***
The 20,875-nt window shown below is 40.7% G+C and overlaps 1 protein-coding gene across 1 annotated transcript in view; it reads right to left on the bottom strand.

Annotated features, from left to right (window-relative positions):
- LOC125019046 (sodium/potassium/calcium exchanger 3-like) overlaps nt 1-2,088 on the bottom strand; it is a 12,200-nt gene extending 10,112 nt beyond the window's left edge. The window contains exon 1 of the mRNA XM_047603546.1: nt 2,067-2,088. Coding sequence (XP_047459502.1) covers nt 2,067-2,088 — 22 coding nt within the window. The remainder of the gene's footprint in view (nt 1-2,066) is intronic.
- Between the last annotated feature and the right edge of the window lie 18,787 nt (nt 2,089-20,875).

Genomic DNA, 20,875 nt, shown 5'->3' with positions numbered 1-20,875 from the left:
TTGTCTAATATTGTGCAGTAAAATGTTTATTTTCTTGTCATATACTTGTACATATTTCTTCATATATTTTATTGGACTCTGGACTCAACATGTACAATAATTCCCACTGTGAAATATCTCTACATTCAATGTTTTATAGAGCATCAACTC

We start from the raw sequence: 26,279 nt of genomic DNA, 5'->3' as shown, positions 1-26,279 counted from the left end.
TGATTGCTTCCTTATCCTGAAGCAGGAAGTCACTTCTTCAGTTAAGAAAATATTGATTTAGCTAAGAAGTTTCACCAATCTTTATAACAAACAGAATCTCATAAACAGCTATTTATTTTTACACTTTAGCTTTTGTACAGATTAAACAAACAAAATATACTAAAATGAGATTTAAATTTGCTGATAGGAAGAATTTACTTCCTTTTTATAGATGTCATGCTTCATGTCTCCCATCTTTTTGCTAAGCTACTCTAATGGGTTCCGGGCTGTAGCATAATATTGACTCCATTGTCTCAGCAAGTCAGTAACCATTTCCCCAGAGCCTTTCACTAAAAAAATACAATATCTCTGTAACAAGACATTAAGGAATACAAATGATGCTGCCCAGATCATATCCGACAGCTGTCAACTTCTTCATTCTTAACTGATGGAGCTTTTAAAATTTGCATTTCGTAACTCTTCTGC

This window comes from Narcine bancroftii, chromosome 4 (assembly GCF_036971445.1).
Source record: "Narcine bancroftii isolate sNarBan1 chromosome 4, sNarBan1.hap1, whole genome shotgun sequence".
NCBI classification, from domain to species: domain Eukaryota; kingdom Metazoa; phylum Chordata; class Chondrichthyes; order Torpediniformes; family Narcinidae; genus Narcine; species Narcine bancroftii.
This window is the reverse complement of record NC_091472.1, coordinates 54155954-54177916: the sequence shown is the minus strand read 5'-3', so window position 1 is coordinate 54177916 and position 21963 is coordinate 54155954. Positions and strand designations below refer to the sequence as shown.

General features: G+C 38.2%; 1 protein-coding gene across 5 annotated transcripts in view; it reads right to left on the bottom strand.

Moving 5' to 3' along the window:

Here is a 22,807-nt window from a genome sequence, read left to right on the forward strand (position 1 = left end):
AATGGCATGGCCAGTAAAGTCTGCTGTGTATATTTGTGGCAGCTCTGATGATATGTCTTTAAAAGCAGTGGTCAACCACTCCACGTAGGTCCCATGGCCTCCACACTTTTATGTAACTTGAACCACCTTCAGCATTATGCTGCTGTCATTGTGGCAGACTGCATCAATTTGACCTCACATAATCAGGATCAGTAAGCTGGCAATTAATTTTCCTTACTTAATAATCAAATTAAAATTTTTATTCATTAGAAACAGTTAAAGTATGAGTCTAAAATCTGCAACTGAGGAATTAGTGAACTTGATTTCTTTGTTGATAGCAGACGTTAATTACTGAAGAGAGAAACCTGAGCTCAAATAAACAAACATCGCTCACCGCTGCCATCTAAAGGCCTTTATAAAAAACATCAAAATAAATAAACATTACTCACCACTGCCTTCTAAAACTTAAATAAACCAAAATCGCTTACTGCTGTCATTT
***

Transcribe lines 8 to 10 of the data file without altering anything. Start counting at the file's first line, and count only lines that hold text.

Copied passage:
TGATTGCTTCCTTATCCTGAAGCAGGAAGTCACTTCTTCAGTTAAGAAAATATTGATTTAGCTAAGAAGTTTCACCAATCTTTATAACAAACAGAATCTCATAAACAGCTATTTATTTTTACACTTTAGCTTTTGTACAGATTAAACAAACAAAATATACTAAAATGAGATTTAAATTTGCTGATAGGAAGAATTTACTTCCTTTTTATAGATGTCATGCTTCATGTCTCCCATCTTTTTGCTAAGCTACTCTAATGGGTTCCGGGCTGTAGCATAATATTGACTCCATTGTCTCAGCAAGTCAGTAACCATTTCCCCAGAGCCTTTCACTAAAAAAATACAATATCTCTGTAACAAGACATTAAGGAATACAAATGATGCTGCCCAGATCATATCCGACAGCTGTCAACTTCTTCATTCTTAACTGATGGAGCTTTTAAAATTTGCATTTCGTAACTCTTCTGC

This window comes from Narcine bancroftii, chromosome 4 (assembly GCF_036971445.1).
Source record: "Narcine bancroftii isolate sNarBan1 chromosome 4, sNarBan1.hap1, whole genome shotgun sequence".